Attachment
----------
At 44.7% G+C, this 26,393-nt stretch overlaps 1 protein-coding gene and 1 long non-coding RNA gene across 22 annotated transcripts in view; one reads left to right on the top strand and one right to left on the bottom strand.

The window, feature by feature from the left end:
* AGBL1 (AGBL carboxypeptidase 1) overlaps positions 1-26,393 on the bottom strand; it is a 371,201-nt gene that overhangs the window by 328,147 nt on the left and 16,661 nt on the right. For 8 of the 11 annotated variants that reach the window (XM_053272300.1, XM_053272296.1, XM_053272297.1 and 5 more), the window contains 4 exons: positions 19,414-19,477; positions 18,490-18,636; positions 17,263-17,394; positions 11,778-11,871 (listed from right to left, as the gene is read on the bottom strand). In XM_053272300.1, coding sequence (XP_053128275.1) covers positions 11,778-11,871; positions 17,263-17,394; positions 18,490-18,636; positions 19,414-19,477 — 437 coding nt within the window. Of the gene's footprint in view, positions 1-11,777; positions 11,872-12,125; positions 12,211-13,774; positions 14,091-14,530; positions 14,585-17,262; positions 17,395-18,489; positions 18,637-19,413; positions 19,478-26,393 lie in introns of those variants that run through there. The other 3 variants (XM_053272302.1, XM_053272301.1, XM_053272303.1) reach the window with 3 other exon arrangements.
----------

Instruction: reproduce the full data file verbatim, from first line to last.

At 44.7% G+C, this 26,393-nt stretch overlaps 1 protein-coding gene and 1 long non-coding RNA gene across 22 annotated transcripts in view; one reads left to right on the top strand and one right to left on the bottom strand.

The window, feature by feature from the left end:
* AGBL1 (AGBL carboxypeptidase 1) overlaps positions 1-26,393 on the bottom strand; it is a 371,201-nt gene that overhangs the window by 328,147 nt on the left and 16,661 nt on the right. For 8 of the 11 annotated variants that reach the window (XM_053272300.1, XM_053272296.1, XM_053272297.1 and 5 more), the window contains 4 exons: positions 19,414-19,477; positions 18,490-18,636; positions 17,263-17,394; positions 11,778-11,871 (listed from right to left, as the gene is read on the bottom strand). In XM_053272300.1, coding sequence (XP_053128275.1) covers positions 11,778-11,871; positions 17,263-17,394; positions 18,490-18,636; positions 19,414-19,477 — 437 coding nt within the window. Of the gene's footprint in view, positions 1-11,777; positions 11,872-12,125; positions 12,211-13,774; positions 14,091-14,530; positions 14,585-17,262; positions 17,395-18,489; positions 18,637-19,413; positions 19,478-26,393 lie in introns of those variants that run through there. The other 3 variants (XM_053272302.1, XM_053272301.1, XM_053272303.1) reach the window with 3 other exon arrangements.